From these batteries we powered a string of LED lights, the Diesel heater, water pump for the sink and a few 12 volt cigarette and 5 volt USB outlets for charging laptops and mobile phones.

We struggled with electrical energy. The diesel heater would draw a lot of energy when it first started. This scared us and we would leave the heater for a bit and turn it off. We learnt that this was not the way to play the game. Instead, leaving the heater on, meant it soon had enough heat in it to perpetuate the diesel part of the heating and the current draw would die off to a very small amount.

Charging things when you can away from the van helped a lot. There would regularly be two or three rucksacks with laptops in sat next to a power outlet in the pub. As long as you are buying beer, this should be fine, do it!

The sun in the alps during winter can pass very low in the sky. To get optimum power generation we had the panels tilted towards the suns direction via the use of some simple tilting mounts. Just remember to put them down again if you are going to move the van!

Obviously when you get that huge dump of snow at night and wake up to a blue bird day you'll be wanting to throw your gear on and get on the hill. Grab a broom and brush those panels down. The sun wont penetrate the snow at all, and you'll need that potential energy later!


Remember... It's cold! The best way to stay warm is to be warm all the time. Invest in long johns, wear them. I wore long johns most of the time, when boarding, in the pub, in bed. Most of the time.

Hats are also your friend. You'll soon find yourself with permanent hat hair... but no one can see as you've always got your hat on!

Wees and Poos

Yes yes, I've got to mention it. It's inevitable you'll need the porcelain at least a couple of times during the season. Personally we went with a simple cassette toilet that sits in our shower tray. They're easy to use, ignore the manufacturer wanting you to buy they're 'ultra digestible' ultra high priced toilet rolls and just buy the cheapest ones you can find in the supermarket. They're just as flimsy!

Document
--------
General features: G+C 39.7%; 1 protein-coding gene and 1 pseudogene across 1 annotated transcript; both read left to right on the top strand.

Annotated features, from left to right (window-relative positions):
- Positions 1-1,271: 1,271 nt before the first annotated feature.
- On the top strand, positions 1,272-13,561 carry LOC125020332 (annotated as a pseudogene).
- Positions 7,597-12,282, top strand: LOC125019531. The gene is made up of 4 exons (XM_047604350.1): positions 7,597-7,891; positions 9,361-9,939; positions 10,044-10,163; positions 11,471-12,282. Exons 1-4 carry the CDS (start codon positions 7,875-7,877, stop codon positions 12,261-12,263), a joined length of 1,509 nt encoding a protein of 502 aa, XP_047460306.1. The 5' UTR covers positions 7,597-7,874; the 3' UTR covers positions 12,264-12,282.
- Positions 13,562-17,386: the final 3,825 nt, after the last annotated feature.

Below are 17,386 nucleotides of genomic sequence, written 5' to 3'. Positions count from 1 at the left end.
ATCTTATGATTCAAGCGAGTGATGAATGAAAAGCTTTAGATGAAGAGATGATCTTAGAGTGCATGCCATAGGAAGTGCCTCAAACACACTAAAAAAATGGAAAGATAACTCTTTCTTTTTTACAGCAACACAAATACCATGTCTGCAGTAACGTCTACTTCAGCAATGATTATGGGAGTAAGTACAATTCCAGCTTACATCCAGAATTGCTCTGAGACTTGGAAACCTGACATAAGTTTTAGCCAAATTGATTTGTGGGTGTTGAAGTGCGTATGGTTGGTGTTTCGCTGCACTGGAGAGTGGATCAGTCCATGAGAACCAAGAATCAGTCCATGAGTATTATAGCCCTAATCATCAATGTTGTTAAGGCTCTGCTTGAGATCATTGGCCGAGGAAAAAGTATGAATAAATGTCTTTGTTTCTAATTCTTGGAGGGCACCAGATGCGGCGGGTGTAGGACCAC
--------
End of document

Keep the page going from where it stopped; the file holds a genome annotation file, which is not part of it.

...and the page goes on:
Cassette toilet liquid was fairly difficult to find in the Alps for some reason, so maybe stock up when you do find some. With the cold temperatures we had no issue with smells. Having said that we used it mainly for just Wees unless it was an emergency.

Once you live in a van, whether in the alps or anywhere else, you soon get in to check with your movements. Everyone in the van park would subconsciously have a little 'Do I need it?' mental check before leaving a restaurant, pub, chalet etc.

Personally I found that I was ready to go each morning after boiling the kettle and walking up to the tourist office with a coffee. (usually in my PJs to the amusement of some tourists)

Disposal of the cassette was down a man hole cover the resort had lifted for us. Again other resorts may have a more established van park and supply a proper waste pit, maybe even a drive over one for the bigger vans.


Nicknamed  'The Great Unwashed' by the rest of resort was more a tongue in cheek joke than a true statement (For the majority!). Our showering system was 3 large kettles of boiling water mixed with the same volume of cold water, giving a 5 - 7 minute pleasantly warm shower.

Getting ad hoc work in the winter season is especially easy as you are living in your own accommodation, are available short notice, and are pretty reliable compared to flippant seasonnaires working they're nuts off! 'A quick shower' should always be appended when negotiating a wage. Wake up early, shovel snow for a couple of hours, quick shower, then hit the slopes. Those 2 hours of work should pay for lunch or a night in the bar!

We soon discovered that the larger complex's on resort have very pleasant spa facilities. Now I'm not condoning the unsolicited use of these facilities in any way.... but I did. A confident demeanor, generally clean atire and a a little 'Bon Soiree' to the concierge on the way in usually resulted in a wave back and an hour long soak in a jacuzzi. Quite how they didn't recognise me after a month of nearly daily use... I'll never know.